Just a reminder of their laudable aims published at the time of the public
consultation about their broadcasting code.
Freedom of expression is an essential human right. It is the right to hold opinions, to receive information and ideas and to impart them.
Broadcasting and freedom of expression are intrinsically
linked. The one is the life blood of the other. Nowhere can that tension between the right to freedom of expression and its restriction be more acute than in drawing up a Code which seeks to regulate broadcasting.
All regulation in the proposed Code must be prescribed by law and necessary in a democratic society. Unnecessary regulation should not be in this Code. Rules cannot be made at the whim of a regulator.
Regulation should be transparent, accountable, proportionate, consistent and targeted only at cases where action is needed. That is a requirement of the Act but it is also part of the test Ofcom has to apply in
restricting freedom of expression.
Now on a whim they have denied our freedom of expression with a totally disproportionate and unnecessary ban of legal adult material... Shame on them!
The most immediately relevant sections are as follows as applying to films, premium subscription film services, and pay per view services,
1.20 No film refused classification by the BBFC may be broadcast unless it has
subsequently been classified or the BBFC has confirmed that it would not be rejected according to the standards currently operating. Also, no film cut as a condition of classification by the BBFC may be transmitted in a version which includes the cut
the BBFC has confirmed that the material was cut to allow the film to pass at a lower category; or
the BBFC has confirmed that the film would not be subject to compulsory cuts according to the standards
1.21 BBFC 18-rated films or their equivalent must not be broadcast before 2100 on any service except for pay per view services, and even then they may be unsuitable for broadcast at that time.
subscription film services may broadcast up to BBFC 15-rated films or their equivalent, at any time of day provided:
there is a protection system (a mandatory PIN or other equivalent protection) pre 2000 and post 0530, that seeks satisfactorily to restrict access solely to those authorised to view when material other than BBFC U-rated or PG-rated or
their equivalents is shown; and
those security systems which are in place to protect children are clearly explained to all subscribers.
1.23 Pay per view services may broadcast up to BBFC 18-rated films or their equivalent, at any time of day provided:
there is a protection system pre 2100 and post 0530 (a mandatory PIN or other equivalent protection) that seeks satisfactorily to restrict access solely to those authorised to view when material other than BBFC U-rated or PG-rated or
their equivalents is shown;
information is provided about programme content that will assist adults to assess its suitability for children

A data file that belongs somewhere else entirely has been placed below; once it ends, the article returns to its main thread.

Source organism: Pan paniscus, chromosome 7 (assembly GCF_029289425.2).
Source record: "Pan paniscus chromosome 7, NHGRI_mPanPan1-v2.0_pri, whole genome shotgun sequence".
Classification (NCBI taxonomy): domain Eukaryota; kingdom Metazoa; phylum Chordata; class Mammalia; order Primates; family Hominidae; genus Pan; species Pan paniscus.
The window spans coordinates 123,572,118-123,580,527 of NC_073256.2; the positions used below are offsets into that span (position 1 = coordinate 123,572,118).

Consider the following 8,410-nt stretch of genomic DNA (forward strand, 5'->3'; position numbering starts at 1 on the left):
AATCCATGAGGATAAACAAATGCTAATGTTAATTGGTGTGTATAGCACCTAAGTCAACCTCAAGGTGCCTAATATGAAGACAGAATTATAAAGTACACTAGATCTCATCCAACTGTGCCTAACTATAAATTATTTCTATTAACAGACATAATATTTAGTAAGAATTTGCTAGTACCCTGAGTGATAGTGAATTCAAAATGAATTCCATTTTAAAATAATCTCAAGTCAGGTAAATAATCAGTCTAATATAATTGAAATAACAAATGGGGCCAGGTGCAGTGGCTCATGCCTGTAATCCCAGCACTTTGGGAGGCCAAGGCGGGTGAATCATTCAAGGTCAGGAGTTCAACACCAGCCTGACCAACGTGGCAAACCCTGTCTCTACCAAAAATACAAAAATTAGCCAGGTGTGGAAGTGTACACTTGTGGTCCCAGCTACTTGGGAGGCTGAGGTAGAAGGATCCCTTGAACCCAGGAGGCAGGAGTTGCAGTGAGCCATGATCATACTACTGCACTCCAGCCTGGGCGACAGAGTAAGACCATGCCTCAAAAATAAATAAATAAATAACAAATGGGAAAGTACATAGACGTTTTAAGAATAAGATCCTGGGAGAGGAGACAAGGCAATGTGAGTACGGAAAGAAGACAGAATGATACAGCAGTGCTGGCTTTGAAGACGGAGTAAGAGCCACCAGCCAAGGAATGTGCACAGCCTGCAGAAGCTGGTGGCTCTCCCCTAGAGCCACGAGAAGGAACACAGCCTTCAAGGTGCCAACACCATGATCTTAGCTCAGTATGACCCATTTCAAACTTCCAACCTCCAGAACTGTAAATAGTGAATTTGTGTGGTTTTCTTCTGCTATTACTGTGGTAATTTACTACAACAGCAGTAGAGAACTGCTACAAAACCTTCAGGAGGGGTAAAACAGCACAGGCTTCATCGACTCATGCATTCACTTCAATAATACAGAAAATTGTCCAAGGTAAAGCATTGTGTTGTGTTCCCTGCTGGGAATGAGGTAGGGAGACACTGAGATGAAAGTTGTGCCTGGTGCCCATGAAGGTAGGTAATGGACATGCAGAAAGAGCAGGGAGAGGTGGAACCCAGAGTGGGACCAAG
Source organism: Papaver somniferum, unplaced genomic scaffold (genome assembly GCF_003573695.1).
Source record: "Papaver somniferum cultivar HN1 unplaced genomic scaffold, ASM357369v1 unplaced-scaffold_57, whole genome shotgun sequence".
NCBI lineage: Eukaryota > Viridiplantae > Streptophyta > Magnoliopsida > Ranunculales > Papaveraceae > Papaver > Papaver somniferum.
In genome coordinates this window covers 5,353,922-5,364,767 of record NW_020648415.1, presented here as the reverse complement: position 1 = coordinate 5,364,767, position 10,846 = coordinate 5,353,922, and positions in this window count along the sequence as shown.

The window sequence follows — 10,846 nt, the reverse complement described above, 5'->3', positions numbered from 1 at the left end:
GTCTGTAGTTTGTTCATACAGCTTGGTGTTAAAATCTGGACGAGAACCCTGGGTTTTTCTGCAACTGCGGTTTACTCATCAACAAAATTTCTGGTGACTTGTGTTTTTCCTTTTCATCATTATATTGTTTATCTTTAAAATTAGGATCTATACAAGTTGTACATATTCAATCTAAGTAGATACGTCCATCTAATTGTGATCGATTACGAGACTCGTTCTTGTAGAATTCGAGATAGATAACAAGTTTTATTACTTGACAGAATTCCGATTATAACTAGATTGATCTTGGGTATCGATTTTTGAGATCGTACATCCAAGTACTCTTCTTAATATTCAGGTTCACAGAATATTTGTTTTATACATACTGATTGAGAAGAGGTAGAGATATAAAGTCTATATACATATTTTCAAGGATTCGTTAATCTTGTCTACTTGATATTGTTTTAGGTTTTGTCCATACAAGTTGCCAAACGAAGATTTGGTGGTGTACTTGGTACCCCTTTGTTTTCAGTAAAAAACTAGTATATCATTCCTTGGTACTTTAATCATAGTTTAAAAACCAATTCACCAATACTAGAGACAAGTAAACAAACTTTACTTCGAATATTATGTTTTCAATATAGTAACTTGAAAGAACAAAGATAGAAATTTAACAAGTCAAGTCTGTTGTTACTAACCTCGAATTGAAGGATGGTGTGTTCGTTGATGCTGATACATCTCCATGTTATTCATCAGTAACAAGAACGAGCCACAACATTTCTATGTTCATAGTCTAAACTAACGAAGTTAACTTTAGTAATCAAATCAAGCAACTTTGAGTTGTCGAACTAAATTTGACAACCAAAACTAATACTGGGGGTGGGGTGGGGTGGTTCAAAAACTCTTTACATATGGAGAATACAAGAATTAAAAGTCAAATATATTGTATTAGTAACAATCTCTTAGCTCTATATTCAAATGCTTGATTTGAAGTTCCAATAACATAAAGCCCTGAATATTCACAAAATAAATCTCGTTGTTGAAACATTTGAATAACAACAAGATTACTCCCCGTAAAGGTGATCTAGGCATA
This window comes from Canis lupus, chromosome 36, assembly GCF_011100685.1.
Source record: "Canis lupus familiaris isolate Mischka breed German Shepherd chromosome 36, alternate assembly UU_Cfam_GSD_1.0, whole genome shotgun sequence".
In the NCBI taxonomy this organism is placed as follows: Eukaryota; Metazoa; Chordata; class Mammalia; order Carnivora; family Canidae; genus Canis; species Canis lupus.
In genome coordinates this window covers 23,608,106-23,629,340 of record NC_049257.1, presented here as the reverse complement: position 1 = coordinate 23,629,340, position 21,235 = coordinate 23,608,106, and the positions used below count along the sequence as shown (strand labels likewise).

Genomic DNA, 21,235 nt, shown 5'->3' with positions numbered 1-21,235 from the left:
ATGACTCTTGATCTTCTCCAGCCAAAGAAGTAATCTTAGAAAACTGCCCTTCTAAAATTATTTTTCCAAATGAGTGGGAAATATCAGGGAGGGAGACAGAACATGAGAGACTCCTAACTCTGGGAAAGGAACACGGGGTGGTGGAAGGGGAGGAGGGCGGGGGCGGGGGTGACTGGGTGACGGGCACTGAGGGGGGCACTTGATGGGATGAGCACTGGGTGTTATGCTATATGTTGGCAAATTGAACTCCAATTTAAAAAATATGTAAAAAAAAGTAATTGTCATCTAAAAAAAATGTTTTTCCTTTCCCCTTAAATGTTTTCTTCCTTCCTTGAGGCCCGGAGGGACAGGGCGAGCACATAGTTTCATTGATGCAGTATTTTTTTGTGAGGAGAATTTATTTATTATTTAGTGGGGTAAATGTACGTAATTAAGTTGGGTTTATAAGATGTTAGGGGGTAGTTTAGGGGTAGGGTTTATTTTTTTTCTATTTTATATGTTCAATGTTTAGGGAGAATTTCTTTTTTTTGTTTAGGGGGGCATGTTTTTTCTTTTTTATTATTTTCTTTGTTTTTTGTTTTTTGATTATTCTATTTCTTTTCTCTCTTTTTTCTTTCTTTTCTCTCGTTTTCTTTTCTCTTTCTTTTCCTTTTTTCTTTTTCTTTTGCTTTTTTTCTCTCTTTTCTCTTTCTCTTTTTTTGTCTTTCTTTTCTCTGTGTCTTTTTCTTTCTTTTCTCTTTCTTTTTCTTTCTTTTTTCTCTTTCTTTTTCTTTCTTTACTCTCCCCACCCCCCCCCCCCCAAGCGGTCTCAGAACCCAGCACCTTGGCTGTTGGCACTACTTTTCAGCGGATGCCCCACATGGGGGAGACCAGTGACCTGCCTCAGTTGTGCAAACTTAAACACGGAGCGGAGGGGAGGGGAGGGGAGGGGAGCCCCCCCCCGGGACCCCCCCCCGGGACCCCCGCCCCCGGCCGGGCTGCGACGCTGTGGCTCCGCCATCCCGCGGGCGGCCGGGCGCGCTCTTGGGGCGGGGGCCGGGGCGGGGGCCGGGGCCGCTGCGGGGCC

there is a detailed billing system for subscribers which
clearly itemises all viewing including viewing times and dates; and
those security systems which are in place to protect children are clearly explained to all subscribers
1.24 Premium subscription services and pay per view/night services may broadcast [softcore] ‘adult-sex’ material between 2200 and 0530 provided that in addition to other protections mentioned above:
there is a mandatory PIN protected encryption system, or other equivalent protection, that seeks satisfactorily to restrict access solely to those authorised [sounds very Orwellian] to view; and
there are measures in place that ensure that the subscriber is an adult.
1.25 BBFC R18-rated films or their equivalent must not be broadcast.
Ofcom have cleared the explicit sex shown in Channel 4's recent screening of the Idiots despite complaints. It would seem that the television censor is prepared to let explicit penetrative sex be shown on free to air services
whilst the screening of the same type of content on a PIN protected adult only subscription channel is prohibited. We have every reason to believe that this nonsensical inconsistency should be rectified when the new Ofcom broadcast code is published.
Seven viewers complained about the graphic sexual content of this film – especially as it was shown on a terrestrial channel.
Channel 4 explained that the film was shown as part of its “Banned” season exploring censorship
and cinematic works. The channel recognised that the films in this season were of a controversial and difficult nature. It was decided to precede each film with a short contextualising introductory film warning potential viewers about the difficult or
extreme material contained in the film and explaining its context and justification.
On this occasion, Tim Roth, the presenter of these introductory films, explained that the censors were troubled by a gangbang with full front nudity and
a brief shot of hardcore penetration . He went on to say that the BBFC understood that the orgy scene was thematically important because it questions the characters’ intentions and heralds the break-up of the commune . Tim Roth explains that
the BBFC passed the film uncut for both cinema and home video release, but that the offending organs were digitally obscured for its first television broadcast.
Channel 4 took the view that this broadcast was transmitted in a different and
very specific context - a debate about the censorship of film and television. However, the channel took the precaution of scheduling the film after midnight and gave clear and specific warnings about the content. In addition to the introductory film,
there was a warning immediately before the broadcast and another returning from the advertisement break, prior to the scene in question (broadcast at approximately 01:30).